Imagine discussing Canada with a tourist: the beauty of the Rockies, the culture of Montreal. As for Toronto, well, that's just a city you fly into, and get out of as soon as possible. Sure, it's the centre of commerce and art, but isn't Toronto just one big urban sprawl, choked with traffic, rife with crime? No, but this is the conversation most Joburgers have to listen to. I should know. I was born and raised there.
It has been seven years since my last visit, and in a country famous for its breakneck speed of transition, Johannesburg remains the beating heart of South Africa, if not the entire continent.
"This song is for those of us who didn't take off to Australia," says Johnny Clegg, the White Zulu, one of South Africa's most endearing musicians. His 30-year anniversary concert is at Emperor's Palace, a huge Vegas-style casino resort on the outskirts of the city. He tells the audience that his concert is as much a tribute to Johannesburg - Egoli, the City of Gold - as it is about his music. A city founded on the world's richest gold reef, a booming frontier town, rebuilt four times, constantly reshaping itself according to the whims of its history.
As Mr. Clegg belts out his biggest hit, Scatterlings of Africa, there's a chunk of gold ore in my throat.
You miss Johannesburg. You miss its average 12 hours of sunshine and its dramatic Highveld thunderstorms. You miss the red earth and the guys who watch your car for a one rand coin. You miss the change. My friends live in large houses, with maids, nannies and nice cars. Nobody is making a fortune, but back in Canada, this is the lifestyle of millionaires. The high walls, gated streets and electric fences are a sacrifice some choose to make, while most don't have a choice. The city's crime rate is still horrific. But violent crime in South Africa dropped 8 per cent in 2010, and the World Cup proved that tourists in Johannesburg are well looked after. "The World Cup was a month-long holiday from crime," explains my uncle. All holidays come to an end, but locals and tourists have noted what is possible.
Visitors inevitably find themselves in shopping malls, but nobody should leave Johannesburg without visiting the Apartheid Museum, in Gold Reef City, on the outskirts of Soweto. Sombre and powerful, the exhibits pull no punches. A special exhibition honours Nelson Mandela. As I relive the era's racist laws and oppression, it's strange to think how recent this was.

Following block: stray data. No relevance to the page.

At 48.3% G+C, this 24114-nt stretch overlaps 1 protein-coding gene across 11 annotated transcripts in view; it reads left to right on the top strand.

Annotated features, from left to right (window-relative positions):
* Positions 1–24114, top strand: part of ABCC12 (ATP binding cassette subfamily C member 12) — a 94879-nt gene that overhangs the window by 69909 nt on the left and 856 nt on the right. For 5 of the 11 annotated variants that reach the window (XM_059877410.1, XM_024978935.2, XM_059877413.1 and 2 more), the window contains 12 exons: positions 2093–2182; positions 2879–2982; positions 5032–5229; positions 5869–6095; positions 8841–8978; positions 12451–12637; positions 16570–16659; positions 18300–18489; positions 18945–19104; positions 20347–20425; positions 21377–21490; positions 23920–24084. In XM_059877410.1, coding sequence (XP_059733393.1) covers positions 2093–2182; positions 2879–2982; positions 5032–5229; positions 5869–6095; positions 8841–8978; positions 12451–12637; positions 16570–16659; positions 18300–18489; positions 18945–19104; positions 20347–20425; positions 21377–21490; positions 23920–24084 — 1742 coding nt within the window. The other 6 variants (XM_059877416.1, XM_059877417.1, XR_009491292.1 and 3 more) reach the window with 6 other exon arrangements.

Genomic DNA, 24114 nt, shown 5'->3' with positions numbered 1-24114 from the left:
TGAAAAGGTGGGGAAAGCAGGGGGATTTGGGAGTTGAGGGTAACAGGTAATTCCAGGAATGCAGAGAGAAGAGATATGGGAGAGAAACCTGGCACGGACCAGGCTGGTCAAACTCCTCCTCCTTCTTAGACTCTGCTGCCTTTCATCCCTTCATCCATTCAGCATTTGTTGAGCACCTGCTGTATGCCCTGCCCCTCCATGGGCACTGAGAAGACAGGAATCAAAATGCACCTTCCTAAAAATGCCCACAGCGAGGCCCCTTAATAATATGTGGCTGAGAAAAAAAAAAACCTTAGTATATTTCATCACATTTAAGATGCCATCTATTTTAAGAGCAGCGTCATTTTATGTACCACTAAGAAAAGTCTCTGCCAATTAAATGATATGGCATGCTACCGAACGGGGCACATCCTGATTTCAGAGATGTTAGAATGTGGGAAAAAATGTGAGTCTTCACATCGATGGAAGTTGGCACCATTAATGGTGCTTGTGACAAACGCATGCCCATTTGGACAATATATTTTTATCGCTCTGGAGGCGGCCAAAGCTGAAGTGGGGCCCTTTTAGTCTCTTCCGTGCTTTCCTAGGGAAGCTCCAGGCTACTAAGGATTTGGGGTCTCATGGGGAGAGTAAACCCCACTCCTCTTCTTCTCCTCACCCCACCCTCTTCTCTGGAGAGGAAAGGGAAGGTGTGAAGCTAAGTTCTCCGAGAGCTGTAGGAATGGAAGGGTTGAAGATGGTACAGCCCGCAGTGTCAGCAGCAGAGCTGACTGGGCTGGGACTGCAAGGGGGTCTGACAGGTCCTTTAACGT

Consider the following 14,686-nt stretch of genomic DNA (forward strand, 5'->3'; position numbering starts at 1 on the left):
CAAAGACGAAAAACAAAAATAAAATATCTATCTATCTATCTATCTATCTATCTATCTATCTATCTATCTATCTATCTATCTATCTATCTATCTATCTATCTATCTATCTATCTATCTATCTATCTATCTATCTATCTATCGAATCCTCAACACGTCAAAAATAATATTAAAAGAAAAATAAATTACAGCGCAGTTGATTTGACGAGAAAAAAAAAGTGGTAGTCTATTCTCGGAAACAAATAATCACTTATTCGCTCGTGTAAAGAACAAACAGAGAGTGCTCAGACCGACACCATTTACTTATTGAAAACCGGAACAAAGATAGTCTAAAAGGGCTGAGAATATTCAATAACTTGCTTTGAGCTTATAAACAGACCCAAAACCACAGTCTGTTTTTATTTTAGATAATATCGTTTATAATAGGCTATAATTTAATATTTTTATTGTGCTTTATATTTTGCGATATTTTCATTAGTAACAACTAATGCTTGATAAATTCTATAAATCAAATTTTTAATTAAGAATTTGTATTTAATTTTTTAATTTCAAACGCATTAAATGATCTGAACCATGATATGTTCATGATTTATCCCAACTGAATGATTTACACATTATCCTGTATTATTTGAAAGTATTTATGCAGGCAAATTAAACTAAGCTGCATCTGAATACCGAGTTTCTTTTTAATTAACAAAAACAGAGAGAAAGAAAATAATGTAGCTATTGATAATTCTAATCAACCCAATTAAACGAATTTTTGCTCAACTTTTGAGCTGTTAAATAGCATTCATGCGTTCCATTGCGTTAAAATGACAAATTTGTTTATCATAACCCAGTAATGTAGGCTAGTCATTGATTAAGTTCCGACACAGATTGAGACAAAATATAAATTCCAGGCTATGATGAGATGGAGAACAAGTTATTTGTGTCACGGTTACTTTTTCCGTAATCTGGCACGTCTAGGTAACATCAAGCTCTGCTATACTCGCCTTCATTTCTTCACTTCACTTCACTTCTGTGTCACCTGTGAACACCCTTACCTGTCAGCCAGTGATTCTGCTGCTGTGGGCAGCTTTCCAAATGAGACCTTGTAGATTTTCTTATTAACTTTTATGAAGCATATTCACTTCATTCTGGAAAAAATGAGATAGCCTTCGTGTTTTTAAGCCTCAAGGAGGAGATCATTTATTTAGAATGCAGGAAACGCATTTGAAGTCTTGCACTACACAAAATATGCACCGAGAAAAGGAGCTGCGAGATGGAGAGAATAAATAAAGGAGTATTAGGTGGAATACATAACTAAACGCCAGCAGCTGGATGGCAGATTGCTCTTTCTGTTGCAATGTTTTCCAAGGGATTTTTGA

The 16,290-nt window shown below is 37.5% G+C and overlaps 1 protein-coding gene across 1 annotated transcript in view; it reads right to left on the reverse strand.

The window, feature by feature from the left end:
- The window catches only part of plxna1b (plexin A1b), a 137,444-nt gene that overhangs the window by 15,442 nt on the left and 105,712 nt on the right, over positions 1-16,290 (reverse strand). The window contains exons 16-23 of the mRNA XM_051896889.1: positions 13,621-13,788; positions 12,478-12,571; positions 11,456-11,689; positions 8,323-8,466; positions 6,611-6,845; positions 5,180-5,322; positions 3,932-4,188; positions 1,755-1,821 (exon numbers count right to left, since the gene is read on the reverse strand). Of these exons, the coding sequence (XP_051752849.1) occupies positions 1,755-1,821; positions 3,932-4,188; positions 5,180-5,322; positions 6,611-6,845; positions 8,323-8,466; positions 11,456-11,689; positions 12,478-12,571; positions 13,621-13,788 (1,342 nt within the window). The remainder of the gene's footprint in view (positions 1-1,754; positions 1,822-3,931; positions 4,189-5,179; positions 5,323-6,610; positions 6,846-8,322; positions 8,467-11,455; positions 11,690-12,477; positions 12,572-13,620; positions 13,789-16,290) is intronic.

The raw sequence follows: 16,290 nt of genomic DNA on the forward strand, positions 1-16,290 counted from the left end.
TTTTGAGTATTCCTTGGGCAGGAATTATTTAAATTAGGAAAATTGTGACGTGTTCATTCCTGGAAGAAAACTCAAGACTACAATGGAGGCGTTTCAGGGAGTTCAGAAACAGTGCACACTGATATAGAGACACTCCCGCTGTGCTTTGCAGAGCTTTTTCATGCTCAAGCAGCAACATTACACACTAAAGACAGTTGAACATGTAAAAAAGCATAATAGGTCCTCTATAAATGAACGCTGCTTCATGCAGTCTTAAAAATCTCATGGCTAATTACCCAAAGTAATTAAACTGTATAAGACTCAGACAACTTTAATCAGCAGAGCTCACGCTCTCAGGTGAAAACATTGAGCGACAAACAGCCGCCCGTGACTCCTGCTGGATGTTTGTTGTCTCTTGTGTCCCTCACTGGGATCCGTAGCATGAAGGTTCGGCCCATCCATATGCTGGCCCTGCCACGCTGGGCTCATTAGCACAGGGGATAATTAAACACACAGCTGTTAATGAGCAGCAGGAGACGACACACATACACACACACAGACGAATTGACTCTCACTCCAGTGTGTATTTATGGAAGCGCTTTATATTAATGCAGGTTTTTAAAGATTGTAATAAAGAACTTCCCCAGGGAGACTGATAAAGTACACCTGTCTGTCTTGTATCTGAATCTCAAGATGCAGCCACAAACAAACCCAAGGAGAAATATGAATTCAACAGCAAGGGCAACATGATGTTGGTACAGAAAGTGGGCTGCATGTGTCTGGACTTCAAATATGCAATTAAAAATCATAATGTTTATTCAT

The walls that segregated blacks, whites, coloured (mixed race), Asian and Indians collapsed in the early nineties. During apartheid, media were censored, townships were off limits. As a teenager, my cousin took me into Soweto, the sprawling southwestern township that serviced the white elite from the other side of the mine dumps. It was my first exposure to true African poverty. Flies crawling on babies, garbage on potholed dirt roads, burning tires. We could have been arrested just for being there, for visiting her friends in the movement. Soweto was not too far from my house, but a world apart.
Today the "Welcome to Soweto" sign is bright and proud, under modern streetlights, and overlooking paved highways. Nearby, Soccer City, the calabash-inspired stadium that hosted the World Cup final, breaks through the mine dumps, finally connecting Johannesburg and Soweto. Parks with playgrounds have been built, with kids playing a stone's throw away from renovated mine hostels that once saw heavy political violence. Large shopping malls, such as Maponya, bring traditionally white Joburg shopping into the heart of Soweto.
The Orlando Towers, two chimneys from a power plant that once blackened the air with fumes, have been brightly painted with murals and converted into a tourist attraction, complete with a bungee jump. There's a four-star hotel, and a backpackers' hostel offering bicycle tours. Informal shantytowns and squatter camps are still here, but Soweto today resembles Nairobi or Addis Ababa - not the hell on Earth I remember. Some of its suburbs have beautiful houses, noticeably free of high walls and electric fences. Ngakane Street housed two Noble Peace Prize winners, Desmond Tutu and Nelson Mandela. Today, street vendors sell craftwork to busloads of tourists arriving to visit the Mandela Family Museum, a tiny brick house where the family lived, and to which Mr. Mandela returned for a short time after being released from prison.
Johannesburg, too, remains a launching pad for other excursions. Get your animal fix at the Lion Park, cuddling baby lions, driving safari-style among zebras, impalas and giraffes. I drove to Sun City, a massive chunk of gambling glitz in the African bush. The Palace (not to be confused with the Emperor's Palace) is one of the world's most luxurious and romantic hotels, and has to be seen to be believed.
When I lived in Parkhurst, it was a middle-class suburb; today, it has sidewalk cafés, art galleries and antique stores. With a strong Canadian dollar, shopping and dining present tremendous value throughout Johannesburg. The Bruma flea market or Rosebank's Sunday craft market is gift heaven. At The Grillhouse, one of the city's best steakhouses, a sizzling platter piled high with steak, sausage, chops and ribs costs me little more than $30. You can buy a good bottle of wine at a restaurant for less than $10. It seems Joburgers don't need mountains and ocean to live the good life.
This is still not a city to flash your jewellery or get lost in the wrong places. Not reading the newspapers, as locals advised me, kept me in a protective layer of ignorance. Without it, I could see Johannesburg for what it is. The heart of a great nation, just like New York, Hong Kong, Mexico City and Sao Paulo. Just like Toronto.
Special to The Globe and Mail
Catch up with Robin at www.robinesrock.com or on the OLN/CITY-TV series World Travels.
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